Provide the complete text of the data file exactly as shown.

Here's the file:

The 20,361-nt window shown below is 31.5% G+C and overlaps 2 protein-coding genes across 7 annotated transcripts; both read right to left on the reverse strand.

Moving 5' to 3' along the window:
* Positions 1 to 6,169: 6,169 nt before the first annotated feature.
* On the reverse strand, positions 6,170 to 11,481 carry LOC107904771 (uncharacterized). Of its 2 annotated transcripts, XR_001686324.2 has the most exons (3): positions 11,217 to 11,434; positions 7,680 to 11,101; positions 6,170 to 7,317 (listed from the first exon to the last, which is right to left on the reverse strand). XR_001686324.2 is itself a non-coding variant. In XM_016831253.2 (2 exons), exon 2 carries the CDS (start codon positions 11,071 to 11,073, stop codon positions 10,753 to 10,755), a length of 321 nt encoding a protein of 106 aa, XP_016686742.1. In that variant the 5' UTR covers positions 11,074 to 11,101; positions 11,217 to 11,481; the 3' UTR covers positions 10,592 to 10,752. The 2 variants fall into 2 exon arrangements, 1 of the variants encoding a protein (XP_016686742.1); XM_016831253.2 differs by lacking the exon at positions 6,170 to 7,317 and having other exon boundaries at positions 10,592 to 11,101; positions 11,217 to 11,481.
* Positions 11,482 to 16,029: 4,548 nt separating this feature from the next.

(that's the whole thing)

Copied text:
The 20,361-nt window shown below is 31.5% G+C and overlaps 2 protein-coding genes across 7 annotated transcripts; both read right to left on the reverse strand.

Moving 5' to 3' along the window:
* Positions 1 to 6,169: 6,169 nt before the first annotated feature.
* On the reverse strand, positions 6,170 to 11,481 carry LOC107904771 (uncharacterized). Of its 2 annotated transcripts, XR_001686324.2 has the most exons (3): positions 11,217 to 11,434; positions 7,680 to 11,101; positions 6,170 to 7,317 (listed from the first exon to the last, which is right to left on the reverse strand). XR_001686324.2 is itself a non-coding variant. In XM_016831253.2 (2 exons), exon 2 carries the CDS (start codon positions 11,071 to 11,073, stop codon positions 10,753 to 10,755), a length of 321 nt encoding a protein of 106 aa, XP_016686742.1. In that variant the 5' UTR covers positions 11,074 to 11,101; positions 11,217 to 11,481; the 3' UTR covers positions 10,592 to 10,752. The 2 variants fall into 2 exon arrangements, 1 of the variants encoding a protein (XP_016686742.1); XM_016831253.2 differs by lacking the exon at positions 6,170 to 7,317 and having other exon boundaries at positions 10,592 to 11,101; positions 11,217 to 11,481.
* Positions 11,482 to 16,029: 4,548 nt separating this feature from the next.